There is an interesting challenge with it all as well, which is the leap of faith the community-led companies require.

As a start-up, you're looking at things like your revenue, how many customers you have, what your runway looks like, and so on. So kind of saying, Okay, I believe that if I encourage people to answer questions, this is somehow going to lead to a ton of growth, a ton of revenue and there is a huge number of steps to it.

It's a bit like investing in a brand. It is the kind of thing that many companies do not do properly because they don't really believe in it because it's hard to demonstrate that return.

So yea, it's long term. That's the reason why this is unbelievably great if you can pull it off. Because no one else is doing it.

Obviously, some companies are but the vast majority are not. So if you believe in this properly, you just throw yourself into it, you need to set yourself up for success to pull this off.

You need financing and the ability to take a long-run approach.

There are some really small things we've done that have enabled this. This has been quite aggressive fundraising very early, so we could just have a very large runway so we can just do what we think is the best thing in the long-term interest.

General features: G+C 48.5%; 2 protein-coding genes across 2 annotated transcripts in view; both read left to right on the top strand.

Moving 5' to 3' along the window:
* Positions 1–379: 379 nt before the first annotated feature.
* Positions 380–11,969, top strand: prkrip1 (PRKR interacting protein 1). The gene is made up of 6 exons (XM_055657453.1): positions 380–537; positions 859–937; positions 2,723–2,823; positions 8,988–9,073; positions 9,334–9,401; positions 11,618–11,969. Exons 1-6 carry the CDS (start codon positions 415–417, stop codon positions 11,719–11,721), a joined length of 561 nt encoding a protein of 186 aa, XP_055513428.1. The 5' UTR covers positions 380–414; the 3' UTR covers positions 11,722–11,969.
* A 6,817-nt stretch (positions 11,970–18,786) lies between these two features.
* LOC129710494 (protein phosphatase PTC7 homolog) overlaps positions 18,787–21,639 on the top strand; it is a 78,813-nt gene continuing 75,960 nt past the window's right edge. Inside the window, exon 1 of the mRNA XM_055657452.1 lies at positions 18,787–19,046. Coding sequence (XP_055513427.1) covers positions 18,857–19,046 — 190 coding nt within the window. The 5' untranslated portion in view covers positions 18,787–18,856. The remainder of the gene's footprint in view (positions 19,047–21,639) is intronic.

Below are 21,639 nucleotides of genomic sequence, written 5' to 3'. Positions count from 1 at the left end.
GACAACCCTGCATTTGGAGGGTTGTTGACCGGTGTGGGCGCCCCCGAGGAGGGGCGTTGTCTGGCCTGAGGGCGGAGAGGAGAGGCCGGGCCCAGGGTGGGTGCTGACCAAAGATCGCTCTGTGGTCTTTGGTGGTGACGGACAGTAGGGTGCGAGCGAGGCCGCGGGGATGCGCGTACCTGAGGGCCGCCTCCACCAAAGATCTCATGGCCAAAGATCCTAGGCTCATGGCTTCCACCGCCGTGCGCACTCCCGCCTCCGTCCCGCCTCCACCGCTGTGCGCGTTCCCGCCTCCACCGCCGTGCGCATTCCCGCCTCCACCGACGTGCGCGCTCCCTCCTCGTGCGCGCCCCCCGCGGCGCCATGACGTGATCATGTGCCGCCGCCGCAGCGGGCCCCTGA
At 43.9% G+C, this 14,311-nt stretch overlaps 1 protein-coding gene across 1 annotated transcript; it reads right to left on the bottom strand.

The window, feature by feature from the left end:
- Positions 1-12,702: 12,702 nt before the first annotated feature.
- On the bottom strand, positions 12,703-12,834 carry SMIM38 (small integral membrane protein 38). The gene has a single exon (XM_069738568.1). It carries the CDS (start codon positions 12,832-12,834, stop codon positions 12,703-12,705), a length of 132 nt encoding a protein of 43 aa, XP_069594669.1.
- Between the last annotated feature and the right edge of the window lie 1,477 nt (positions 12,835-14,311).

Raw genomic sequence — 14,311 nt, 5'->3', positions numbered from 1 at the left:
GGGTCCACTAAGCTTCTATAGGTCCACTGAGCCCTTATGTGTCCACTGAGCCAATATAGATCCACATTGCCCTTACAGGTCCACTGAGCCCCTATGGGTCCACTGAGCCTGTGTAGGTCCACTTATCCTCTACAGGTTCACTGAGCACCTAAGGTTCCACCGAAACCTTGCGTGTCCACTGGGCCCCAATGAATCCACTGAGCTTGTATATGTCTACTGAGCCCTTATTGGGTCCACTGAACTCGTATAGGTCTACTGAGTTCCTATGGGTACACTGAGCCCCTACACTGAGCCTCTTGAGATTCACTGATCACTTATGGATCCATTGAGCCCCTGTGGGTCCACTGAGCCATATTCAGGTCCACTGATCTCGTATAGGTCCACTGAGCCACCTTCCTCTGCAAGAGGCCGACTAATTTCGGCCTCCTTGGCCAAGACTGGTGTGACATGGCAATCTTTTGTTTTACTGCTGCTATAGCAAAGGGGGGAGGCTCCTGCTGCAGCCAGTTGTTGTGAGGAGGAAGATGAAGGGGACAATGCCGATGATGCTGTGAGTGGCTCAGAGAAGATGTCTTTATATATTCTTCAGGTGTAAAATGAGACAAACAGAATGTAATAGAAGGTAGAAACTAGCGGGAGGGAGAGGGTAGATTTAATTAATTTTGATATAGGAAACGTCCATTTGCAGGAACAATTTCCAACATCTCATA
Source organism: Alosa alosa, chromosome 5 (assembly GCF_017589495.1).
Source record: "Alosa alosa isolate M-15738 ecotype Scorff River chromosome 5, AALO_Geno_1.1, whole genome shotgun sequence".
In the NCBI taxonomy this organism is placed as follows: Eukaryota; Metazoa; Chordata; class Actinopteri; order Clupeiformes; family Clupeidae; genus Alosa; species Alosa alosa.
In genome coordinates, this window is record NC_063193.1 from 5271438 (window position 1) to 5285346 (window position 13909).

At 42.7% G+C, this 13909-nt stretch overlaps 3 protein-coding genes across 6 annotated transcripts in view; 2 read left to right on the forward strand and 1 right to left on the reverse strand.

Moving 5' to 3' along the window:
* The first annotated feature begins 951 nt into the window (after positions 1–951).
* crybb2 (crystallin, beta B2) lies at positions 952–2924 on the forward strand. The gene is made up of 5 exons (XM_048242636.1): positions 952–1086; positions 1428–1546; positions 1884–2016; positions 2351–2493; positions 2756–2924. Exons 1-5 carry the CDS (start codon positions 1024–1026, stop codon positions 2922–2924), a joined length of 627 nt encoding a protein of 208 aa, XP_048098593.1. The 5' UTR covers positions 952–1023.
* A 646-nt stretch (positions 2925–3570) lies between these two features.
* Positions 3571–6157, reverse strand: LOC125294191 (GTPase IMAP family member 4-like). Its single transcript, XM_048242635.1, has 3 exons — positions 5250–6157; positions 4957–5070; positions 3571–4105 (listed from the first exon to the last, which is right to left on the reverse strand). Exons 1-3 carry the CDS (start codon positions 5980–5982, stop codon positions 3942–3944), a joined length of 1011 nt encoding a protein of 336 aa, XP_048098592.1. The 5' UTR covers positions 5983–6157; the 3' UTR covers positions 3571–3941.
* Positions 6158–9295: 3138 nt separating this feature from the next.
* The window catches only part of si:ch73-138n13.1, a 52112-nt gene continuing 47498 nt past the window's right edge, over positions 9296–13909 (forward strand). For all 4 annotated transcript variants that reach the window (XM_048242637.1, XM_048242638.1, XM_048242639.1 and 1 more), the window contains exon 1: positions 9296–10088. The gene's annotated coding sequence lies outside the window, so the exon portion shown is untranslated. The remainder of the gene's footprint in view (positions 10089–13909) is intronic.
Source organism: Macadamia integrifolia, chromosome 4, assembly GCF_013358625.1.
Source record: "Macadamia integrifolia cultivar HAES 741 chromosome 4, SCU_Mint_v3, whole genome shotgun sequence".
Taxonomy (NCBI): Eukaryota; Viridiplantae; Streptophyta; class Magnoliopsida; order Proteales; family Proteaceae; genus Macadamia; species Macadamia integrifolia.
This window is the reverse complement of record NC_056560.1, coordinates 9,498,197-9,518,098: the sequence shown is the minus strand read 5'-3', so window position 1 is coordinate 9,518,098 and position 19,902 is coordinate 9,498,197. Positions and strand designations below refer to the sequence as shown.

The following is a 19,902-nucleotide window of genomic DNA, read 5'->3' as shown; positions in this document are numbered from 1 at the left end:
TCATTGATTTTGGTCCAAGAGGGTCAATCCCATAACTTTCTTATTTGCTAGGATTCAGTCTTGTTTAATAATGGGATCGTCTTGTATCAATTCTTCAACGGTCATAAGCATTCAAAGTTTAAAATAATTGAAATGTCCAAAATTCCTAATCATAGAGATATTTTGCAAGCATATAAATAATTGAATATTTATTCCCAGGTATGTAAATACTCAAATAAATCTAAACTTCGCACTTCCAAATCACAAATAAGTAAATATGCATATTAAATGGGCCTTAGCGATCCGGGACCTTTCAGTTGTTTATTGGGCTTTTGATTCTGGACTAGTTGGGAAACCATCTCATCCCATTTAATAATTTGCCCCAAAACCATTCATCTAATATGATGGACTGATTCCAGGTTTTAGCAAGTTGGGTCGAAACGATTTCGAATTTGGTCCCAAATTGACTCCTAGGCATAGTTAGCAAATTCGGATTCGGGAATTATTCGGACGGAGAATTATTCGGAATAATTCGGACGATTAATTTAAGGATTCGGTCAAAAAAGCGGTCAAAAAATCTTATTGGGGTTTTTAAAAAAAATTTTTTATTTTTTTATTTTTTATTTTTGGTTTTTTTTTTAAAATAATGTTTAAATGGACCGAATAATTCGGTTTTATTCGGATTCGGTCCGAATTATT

I wish there'd been heavier investors in it earlier on, but that's very easy to say with hindsight.

🎢 Why community can be your moat

Louise: It's really great that you mentioned this because I'm pretty confident that a lot of people actually give up on their community after three months. But you need to really work hard and just continue and it will pay off one day.

James: We've seen that the whole company's been like this because we have an open-source project. It's free, we spent a year and a half just working on that.

There are many open-source projects that are run by companies that have spent 4 to 5 years with no revenue, just believing that if we keep doing the right thing for this large userbase, some of these users going to work for big companies and that will turn into revenue later on.

Since we released our paid product last summer, it's been extremely quick to generate a bunch of revenue. But that journey took a big leap of faith.

I think the thing that's changing is there are more and more examples of companies creating this kind of playbook. So it's sort of de-risking this approach.

But it's a tough mental challenge to sustain that long-term belief that this is just the best experience from a user perspective.

Louise: It's great chatting with people you like yourself who have managed to build that. Thank you so much, James.


I hope you enjoyed the interview!

You can find the recordings of all the episodes in this series on Spotify.

Thanks 👋

Louise